The Green Hornet
Coolest extra: “Writing The Green Hornet” featurette (DVD/Blu-ray)
Complex says: The strangest thing about Seth Rogen’s passion project, The Green Hornet, is how out of place he seems throughout.
Nearly an hour into the movie, which is based on a radio, comic book, and TV property that dates back to the 1930s, director Michel Gondry (the uniquely visual mastermind behind Eternal Sunshine Of The Spotless Mind) stages one of the film’s wild fight scenes with spunk; as Gondry’s camera pans from side-to-side in a single take, Kato (Hornet’s kung fu-practicing sidekick, played by Jay Chou), takes out three goons with a series of slowed-down and sped-up jumps and spin kicks. Rather than allowing the scene’s impact to sink in, Rogen gets in a kick of his own, saying, “Eat my foot, bitch!” And that, folks, is the level of wit The Green Hornet possesses.
As Britt Reid, the millionaire, carefree son of a recently deceased newspaper publisher inherits his father’s company and becomes a makeshift crime fighter, Rogen is up to his usual antics. Wisecracks, dirty jokes, and manic mannerisms define his performance here, which normally works for the funnyman; in The Green Hornet, though, his style of comedy gets buried underneath the movie’s better yet underused parts. Taiwanese pop star Chou owns as Kato, selling each hyper-stylized action scene (shown through Gondry’s neat trick of Kato-Vision) with the panache of a legitimate ass-kicker. Paired with Gondry’s liberal uses of slow-motion and image distortion, Chou’s fight choreography gives The Green Hornet its strongest moments.
It doesn’t take long for one to wish that the movie was instead called Kato. Also distracting from the film’s impressive action sequences are Cameron Diaz, in a thankless and underwritten role as a love interest, and Christoph Waltz, who just seems disengaged as the villainous crime lord. But the main problems remains the patchwork script, co-written by Rogen and his Superbad/Pineapple Express writing partner Evan Goldberg. None of the dramatic elements (such as Britt’s father’s death) carry any weight, the interplay between Rogen and Chou rarely amuses, and the stakes never seem all that high.
The Green Hornet sporadically comes to life whenever fists are thrown and shit blows up. Often, Gondry’s eccentric touches—including a make-out session presented in fast-forward a la the sex scene in A Clockwork Orange—operate on a somewhat desperate level, as if the director jammed in as many quirky cues as possible in order to mask the film’s many shortcomings.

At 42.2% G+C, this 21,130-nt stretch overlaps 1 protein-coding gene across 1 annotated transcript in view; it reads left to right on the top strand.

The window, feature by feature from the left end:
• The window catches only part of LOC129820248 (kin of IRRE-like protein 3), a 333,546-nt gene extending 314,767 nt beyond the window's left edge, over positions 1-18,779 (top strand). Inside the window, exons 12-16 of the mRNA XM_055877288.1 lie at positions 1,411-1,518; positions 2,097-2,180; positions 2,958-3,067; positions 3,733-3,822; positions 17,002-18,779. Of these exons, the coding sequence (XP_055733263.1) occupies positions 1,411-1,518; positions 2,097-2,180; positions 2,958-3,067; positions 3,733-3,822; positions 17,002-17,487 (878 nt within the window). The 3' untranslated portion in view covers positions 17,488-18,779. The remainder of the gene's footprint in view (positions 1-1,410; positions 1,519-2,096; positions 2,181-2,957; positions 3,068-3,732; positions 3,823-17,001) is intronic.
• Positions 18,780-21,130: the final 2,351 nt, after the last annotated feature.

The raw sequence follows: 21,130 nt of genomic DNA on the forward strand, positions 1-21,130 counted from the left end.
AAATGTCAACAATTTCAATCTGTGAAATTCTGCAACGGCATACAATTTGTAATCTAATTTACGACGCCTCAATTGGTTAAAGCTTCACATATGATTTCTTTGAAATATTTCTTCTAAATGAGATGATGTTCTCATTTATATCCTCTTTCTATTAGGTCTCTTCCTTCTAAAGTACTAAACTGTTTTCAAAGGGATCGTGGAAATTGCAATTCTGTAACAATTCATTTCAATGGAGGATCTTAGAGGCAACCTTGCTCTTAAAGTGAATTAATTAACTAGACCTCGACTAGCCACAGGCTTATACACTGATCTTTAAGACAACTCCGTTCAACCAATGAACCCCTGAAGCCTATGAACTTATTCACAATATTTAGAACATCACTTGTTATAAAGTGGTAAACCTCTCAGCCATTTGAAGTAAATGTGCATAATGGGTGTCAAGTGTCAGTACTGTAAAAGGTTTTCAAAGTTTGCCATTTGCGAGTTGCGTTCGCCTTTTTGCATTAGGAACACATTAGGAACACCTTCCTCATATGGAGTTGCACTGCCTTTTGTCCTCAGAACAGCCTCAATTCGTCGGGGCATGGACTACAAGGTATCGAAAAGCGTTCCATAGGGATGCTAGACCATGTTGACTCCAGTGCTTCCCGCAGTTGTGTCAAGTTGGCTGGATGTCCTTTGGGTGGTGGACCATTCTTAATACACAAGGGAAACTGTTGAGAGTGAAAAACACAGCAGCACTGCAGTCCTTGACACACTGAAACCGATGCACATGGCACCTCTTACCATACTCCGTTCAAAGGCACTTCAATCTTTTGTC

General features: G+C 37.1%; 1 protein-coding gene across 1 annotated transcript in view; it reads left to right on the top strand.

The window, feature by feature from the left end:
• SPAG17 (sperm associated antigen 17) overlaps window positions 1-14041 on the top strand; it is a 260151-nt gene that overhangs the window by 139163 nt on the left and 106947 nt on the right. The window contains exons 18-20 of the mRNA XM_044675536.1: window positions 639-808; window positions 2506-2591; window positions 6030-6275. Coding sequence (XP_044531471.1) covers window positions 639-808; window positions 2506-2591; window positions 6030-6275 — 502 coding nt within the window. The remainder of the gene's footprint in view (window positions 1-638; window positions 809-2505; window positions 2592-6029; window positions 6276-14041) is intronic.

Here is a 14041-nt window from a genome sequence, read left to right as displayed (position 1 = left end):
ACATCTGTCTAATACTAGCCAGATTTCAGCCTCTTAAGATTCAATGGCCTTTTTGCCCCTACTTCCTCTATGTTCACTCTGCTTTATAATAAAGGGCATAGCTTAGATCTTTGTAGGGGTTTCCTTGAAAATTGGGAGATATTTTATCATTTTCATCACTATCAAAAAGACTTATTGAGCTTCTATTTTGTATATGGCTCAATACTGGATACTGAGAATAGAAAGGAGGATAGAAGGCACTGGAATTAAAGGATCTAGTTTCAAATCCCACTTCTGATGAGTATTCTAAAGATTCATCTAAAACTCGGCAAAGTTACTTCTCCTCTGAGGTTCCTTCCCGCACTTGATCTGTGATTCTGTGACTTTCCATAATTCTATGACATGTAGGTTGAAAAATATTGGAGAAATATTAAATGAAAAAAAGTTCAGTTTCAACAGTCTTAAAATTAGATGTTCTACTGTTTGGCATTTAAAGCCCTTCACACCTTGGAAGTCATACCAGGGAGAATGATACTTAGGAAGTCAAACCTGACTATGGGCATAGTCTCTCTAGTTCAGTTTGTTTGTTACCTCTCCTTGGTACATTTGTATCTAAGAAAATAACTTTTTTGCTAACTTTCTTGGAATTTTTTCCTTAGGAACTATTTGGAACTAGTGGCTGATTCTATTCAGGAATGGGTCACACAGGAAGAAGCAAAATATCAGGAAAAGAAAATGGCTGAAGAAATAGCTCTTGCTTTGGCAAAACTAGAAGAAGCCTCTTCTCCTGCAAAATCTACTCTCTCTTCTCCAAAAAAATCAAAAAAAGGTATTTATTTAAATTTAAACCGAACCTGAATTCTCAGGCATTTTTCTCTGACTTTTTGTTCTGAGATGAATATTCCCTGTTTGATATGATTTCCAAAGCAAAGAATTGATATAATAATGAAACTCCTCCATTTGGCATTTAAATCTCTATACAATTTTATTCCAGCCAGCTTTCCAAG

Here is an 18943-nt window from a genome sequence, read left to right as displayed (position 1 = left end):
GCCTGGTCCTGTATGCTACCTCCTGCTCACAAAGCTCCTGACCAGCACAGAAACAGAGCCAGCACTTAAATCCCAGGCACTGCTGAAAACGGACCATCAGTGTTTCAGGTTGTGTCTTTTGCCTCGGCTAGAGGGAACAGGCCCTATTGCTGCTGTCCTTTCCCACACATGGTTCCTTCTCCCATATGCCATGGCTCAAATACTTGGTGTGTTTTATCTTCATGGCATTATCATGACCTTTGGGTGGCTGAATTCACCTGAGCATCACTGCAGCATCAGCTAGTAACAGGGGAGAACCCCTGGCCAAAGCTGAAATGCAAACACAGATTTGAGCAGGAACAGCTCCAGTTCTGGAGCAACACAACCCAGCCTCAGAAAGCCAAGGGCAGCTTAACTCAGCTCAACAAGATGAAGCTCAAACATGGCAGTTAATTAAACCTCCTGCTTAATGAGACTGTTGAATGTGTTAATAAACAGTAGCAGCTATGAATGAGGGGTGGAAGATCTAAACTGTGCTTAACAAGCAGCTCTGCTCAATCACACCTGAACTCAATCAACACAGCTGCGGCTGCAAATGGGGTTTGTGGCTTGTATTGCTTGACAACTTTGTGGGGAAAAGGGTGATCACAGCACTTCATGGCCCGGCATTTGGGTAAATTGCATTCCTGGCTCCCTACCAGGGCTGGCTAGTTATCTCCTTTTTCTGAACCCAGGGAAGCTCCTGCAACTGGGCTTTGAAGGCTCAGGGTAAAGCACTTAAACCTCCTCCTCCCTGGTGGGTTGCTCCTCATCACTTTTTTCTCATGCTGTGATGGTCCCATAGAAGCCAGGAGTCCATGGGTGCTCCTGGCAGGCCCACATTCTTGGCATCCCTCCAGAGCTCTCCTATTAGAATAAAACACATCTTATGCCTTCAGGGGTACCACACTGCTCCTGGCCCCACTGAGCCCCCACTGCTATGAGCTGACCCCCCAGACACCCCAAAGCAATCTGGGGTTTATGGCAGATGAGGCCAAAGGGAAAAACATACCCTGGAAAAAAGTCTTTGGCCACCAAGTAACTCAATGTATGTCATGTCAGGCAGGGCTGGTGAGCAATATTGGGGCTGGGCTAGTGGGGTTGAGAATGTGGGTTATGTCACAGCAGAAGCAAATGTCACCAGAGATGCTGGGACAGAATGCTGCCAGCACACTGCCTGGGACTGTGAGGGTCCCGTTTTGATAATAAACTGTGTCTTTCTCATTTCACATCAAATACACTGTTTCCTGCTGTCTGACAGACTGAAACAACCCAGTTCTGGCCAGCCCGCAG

But The Green Hornet was made with much loftier ambitions on the parts of Rogen and Goldberg, a known fact that lends an additionally disappointing air to the big ho-hum picture. The plan was to make the anti-superhero superhero movie, one that subverts the genre with tongue-in-cheek humor (Rogen and Goldberg’s end of the bargain) and off-the-wall filmmaking (Gondry’s assignment). While the The Green Hornet’s technical aspects make it worthy of a look, everything else falls flat.
Buy it now: The Green Hornet
Coolest extra: Deleted scenes with introduction by director Ron Howard (DVD); “Tour Chicago” featurette, hosted by Vince Vaughn (Blu-ray)
Complex says: You can’t fault Ron Howard for wanting to lighten up. For the last twelve years, the Academy Award-nominated director’s movies haven’t had a great sense of humor, which makes sense considering that his output includes Apollo 13, A Beautiful Mind, and The Da Vinci Code. We’re guessing that Howard’s intention wasn’t for us to laugh at Tom Hanks’ awkward performance and Nic Cage-like hairdo in Da Vinci.
So when it was announced that the talented Howard was about to direct a buddy comedy starring Vince Vaughn and Kevin James, optimism swept over us. If handled effectively, The Dilemma could have both recaptured the enjoyment factor of Howard’s last comedy, 1989’s Parenthood, and given Vaughn some of his mojo back, because, let’s face it, the guy hasn’t been funny since Wedding Crashers. And, as made apparent in Howard’s botched The Dilemma, he’s still not funny.
Nor is James, though he and Vaughn try their damndest to center The Dilemma, a schizophrenic mess that can’t decide whether it’s a sophomoric comedy or a heavy-handed drama about morality. The premise is undoubtedly a bromantic nightmare: Vaughn can’t decide whether to snitch or bitch-up after he spots James’ wife (Winona Ryder) hooking up with another man (Channing Tatum).
Howard, who’s more than able to maneuver around drama, seems more comfortable emphasizing the set-up’s psychological impacts and domestic aftereffects. So when the lazy slapstick rears its fugly head (like every time James does one of his fat-guy-falling-down moves), The Dilemma loses whatever minimal force it had to begin with, which isn’t much.
If you’re from Chicago, the Blu-ray is worth a look for everything but the actual movie. The movie’s Windy City setting is honored with a pair of Chi-specific features: “Tour Chicago,” in which Vaughn provides a visual sightseeing trip to the city’s landmarks, and “On Ice,” a chance to watch Howard get a hockey lesson from Chicago Blackhawks’ center Dave Bolland. But we can think of several other ways for Chi-town natives to salute their home turf that don’t involve owning this disappointing flick. Like, watching Derrick Rose drop another double-double, or bumping College Dropout for the umpteenth time.